H610 Motherboard Roundup: i9-12900K Meets Sub-$120 Micro ATX

H610 boards are good for mid-range processors, but struggle with the i9-12900K

H610 Motherboard Roundup
(Image: © Tom's Hardware)

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Test System

As of October 2021, we’ve updated our test system to Windows 11 64-bit OS with all updates applied. We kept the same (opens in new tab)Asus TUF RTX 3070 (opens in new tab) video card from our previous testing platforms but updated the driver to version 496.13. Additionally, our game selection was updated, as noted in the table below. We use the latest non-beta motherboard BIOS available to the public unless otherwise noted. The hardware we used is as follows:

Test System Components

Swipe to scroll horizontally
CPUIntel Core i9-12900K
MemoryKingston Fury DDR5 5200 CL40 (9KF552C40BBK2-32)
Row 2 - Cell 0 GSkill Trident Z DDR5 5600 CL36 (F5-5600U3636C16GX2-TZ5RK)
Row 3 - Cell 0 ADATA XPG DDR5 6000 CL40 (AX5U6000C4016G-FCLARBK)
GPUAsus TUF RTX 3070
CoolingMSI MEG Coreliquid S360
PSUEVGA Supernova 850W P6
SoftwareWindows 11 64-bit (21H2, Build 22000.282)
Graphics DriverNVIDIA Driver 496.13
SoundIntegrated HD audio
NetworkIntegrated Networking (GbE or 2.5 GbE)

EVGA supplied our Supernova 850W P6 power supply (appropriately sized and more efficient than the outgoing 1.2KW monster we used) for our test systems.

Benchmark Settings

Swipe to scroll horizontally
Synthetic Benchmarks and SettingsRow 0 - Cell 1
ProcyonVersion 2.0.249 64
Row 2 - Cell 0 Office Suite, Video Editing (Premiere Pro), Photo Editing (Photoshop, Lightroom Classic)
3DMarkVersion 2.20.7290 64
Row 4 - Cell 0 Firestrike Extreme and Time Spy Default Presets
Cinebench R23Version RBBENCHMARK330542
Row 6 - Cell 0 Open GL Benchmark - Single and Multi-threaded
BlenderVersion 3.0.1
Row 8 - Cell 0 Full benchmark (three sub-tests)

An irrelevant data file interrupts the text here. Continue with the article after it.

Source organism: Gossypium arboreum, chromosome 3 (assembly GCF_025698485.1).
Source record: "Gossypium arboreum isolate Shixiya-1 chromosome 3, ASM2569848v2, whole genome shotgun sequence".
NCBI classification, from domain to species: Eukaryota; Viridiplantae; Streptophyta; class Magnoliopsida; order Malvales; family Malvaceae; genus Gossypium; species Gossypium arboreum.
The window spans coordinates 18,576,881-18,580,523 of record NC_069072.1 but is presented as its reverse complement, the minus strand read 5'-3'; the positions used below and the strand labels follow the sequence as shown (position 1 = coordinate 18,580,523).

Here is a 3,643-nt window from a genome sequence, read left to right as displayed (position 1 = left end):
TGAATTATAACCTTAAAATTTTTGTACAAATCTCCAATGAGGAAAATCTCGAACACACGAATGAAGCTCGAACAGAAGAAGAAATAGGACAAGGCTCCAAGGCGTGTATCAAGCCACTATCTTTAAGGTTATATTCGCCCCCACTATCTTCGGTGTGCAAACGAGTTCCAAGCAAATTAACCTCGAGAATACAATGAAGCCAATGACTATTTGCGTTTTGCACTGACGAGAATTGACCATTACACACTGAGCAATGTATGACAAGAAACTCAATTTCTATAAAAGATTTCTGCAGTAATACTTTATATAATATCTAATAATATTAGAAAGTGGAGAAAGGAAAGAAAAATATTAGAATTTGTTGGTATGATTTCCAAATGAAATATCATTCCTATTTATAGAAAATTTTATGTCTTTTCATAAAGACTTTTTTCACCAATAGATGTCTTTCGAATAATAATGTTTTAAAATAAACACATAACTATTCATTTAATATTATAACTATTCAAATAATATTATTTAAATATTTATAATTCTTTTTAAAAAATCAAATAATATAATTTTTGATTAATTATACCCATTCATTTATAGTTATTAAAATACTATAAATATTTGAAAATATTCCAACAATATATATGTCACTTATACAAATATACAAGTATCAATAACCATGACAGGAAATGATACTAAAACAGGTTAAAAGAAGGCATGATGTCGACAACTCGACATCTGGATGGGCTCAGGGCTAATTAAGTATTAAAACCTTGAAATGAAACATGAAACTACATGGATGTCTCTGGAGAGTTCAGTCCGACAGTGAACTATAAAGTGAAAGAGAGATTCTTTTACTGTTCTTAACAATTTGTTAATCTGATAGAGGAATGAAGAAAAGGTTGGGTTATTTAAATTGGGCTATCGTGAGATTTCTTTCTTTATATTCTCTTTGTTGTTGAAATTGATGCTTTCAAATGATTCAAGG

Application Tests and SettingsRow 9 - Cell 1
LAME MP3Version SSE2_2019
Row 11 - Cell 0 Mixed 271MB WAV to mp3: Command: -b 160 --nores (160Kb/s)
HandBrake CLIVersion: 1.2.2
Row 13 - Cell 0 Sintel Open Movie Project: 4.19GB 4K mkv to x264 (light AVX) and x265 (heavy AVX)
Corona 1.4Version 1.4
Row 15 - Cell 0 Custom benchmark
7-ZipVersion 21.03-beta
Row 17 - Cell 0 Integrated benchmark (Command Line)
Game Tests and SettingsRow 18 - Cell 1
Far Cry 6Ultra Preset - 1920 x 1080, HD Textures ON
F1 2021Ultra Preset - 1920 x 1080, HBAO+, RT Med, TAA + 16xAF, Bahrain, FPS Counter ON

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Joe Shields
Motherboard Reviewer

Joe Shields is a Freelance writer for Tom’s Hardware US. He reviews motherboards.

  • javiindo
    Not to be able to do overclock on the RAM it means that it's not possible to use the XMP profiles in the RAM?
    What was the speed of the RAM tested? Do these motherboards support DDR5? :-o
    Reply
  • hotaru.hino
    javiindo said:
    Not to be able to do overclock on the RAM it means that it's not possible to use the XMP profiles in the RAM?
    What was the speed of the RAM tested? Do these motherboards support DDR5? :-o
    It just means it doesn't have support for beyond DDR4-3200, per the maximum speed of the JEDEC standard. And they don't support DDR5 (Alder Lake boards can only support one or the other)